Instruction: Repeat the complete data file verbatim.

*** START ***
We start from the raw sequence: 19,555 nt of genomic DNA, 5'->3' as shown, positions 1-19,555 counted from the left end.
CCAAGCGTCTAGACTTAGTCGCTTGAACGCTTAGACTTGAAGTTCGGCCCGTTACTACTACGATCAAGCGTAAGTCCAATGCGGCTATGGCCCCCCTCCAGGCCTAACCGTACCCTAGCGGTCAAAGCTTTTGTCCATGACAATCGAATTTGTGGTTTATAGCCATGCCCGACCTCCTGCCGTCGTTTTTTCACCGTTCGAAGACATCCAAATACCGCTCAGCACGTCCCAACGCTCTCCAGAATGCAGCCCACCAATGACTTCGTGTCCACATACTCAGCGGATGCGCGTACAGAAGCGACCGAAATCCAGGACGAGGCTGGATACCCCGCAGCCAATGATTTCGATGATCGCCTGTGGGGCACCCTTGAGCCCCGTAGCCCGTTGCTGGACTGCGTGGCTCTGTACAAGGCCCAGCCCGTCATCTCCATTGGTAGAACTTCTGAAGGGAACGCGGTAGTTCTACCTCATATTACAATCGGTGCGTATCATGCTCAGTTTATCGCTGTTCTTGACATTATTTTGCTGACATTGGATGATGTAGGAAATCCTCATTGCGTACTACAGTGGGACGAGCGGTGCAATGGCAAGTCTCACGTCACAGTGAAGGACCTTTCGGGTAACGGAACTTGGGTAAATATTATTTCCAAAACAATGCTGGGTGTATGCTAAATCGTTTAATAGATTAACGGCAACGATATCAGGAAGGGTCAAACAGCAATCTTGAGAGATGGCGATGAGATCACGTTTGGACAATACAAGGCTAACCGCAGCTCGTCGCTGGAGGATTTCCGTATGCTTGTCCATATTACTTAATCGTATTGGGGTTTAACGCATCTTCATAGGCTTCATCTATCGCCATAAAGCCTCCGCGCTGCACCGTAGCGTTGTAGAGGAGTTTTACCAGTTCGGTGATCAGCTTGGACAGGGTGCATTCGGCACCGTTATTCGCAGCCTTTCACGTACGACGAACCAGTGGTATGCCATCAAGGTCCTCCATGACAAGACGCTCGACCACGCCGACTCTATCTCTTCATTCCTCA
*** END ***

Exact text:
We start from the raw sequence: 19,555 nt of genomic DNA, 5'->3' as shown, positions 1-19,555 counted from the left end.
CCAAGCGTCTAGACTTAGTCGCTTGAACGCTTAGACTTGAAGTTCGGCCCGTTACTACTACGATCAAGCGTAAGTCCAATGCGGCTATGGCCCCCCTCCAGGCCTAACCGTACCCTAGCGGTCAAAGCTTTTGTCCATGACAATCGAATTTGTGGTTTATAGCCATGCCCGACCTCCTGCCGTCGTTTTTTCACCGTTCGAAGACATCCAAATACCGCTCAGCACGTCCCAACGCTCTCCAGAATGCAGCCCACCAATGACTTCGTGTCCACATACTCAGCGGATGCGCGTACAGAAGCGACCGAAATCCAGGACGAGGCTGGATACCCCGCAGCCAATGATTTCGATGATCGCCTGTGGGGCACCCTTGAGCCCCGTAGCCCGTTGCTGGACTGCGTGGCTCTGTACAAGGCCCAGCCCGTCATCTCCATTGGTAGAACTTCTGAAGGGAACGCGGTAGTTCTACCTCATATTACAATCGGTGCGTATCATGCTCAGTTTATCGCTGTTCTTGACATTATTTTGCTGACATTGGATGATGTAGGAAATCCTCATTGCGTACTACAGTGGGACGAGCGGTGCAATGGCAAGTCTCACGTCACAGTGAAGGACCTTTCGGGTAACGGAACTTGGGTAAATATTATTTCCAAAACAATGCTGGGTGTATGCTAAATCGTTTAATAGATTAACGGCAACGATATCAGGAAGGGTCAAACAGCAATCTTGAGAGATGGCGATGAGATCACGTTTGGACAATACAAGGCTAACCGCAGCTCGTCGCTGGAGGATTTCCGTATGCTTGTCCATATTACTTAATCGTATTGGGGTTTAACGCATCTTCATAGGCTTCATCTATCGCCATAAAGCCTCCGCGCTGCACCGTAGCGTTGTAGAGGAGTTTTACCAGTTCGGTGATCAGCTTGGACAGGGTGCATTCGGCACCGTTATTCGCAGCCTTTCACGTACGACGAACCAGTGGTATGCCATCAAGGTCCTCCATGACAAGACGCTCGACCACGCCGACTCTATCTCTTCATTCCTCA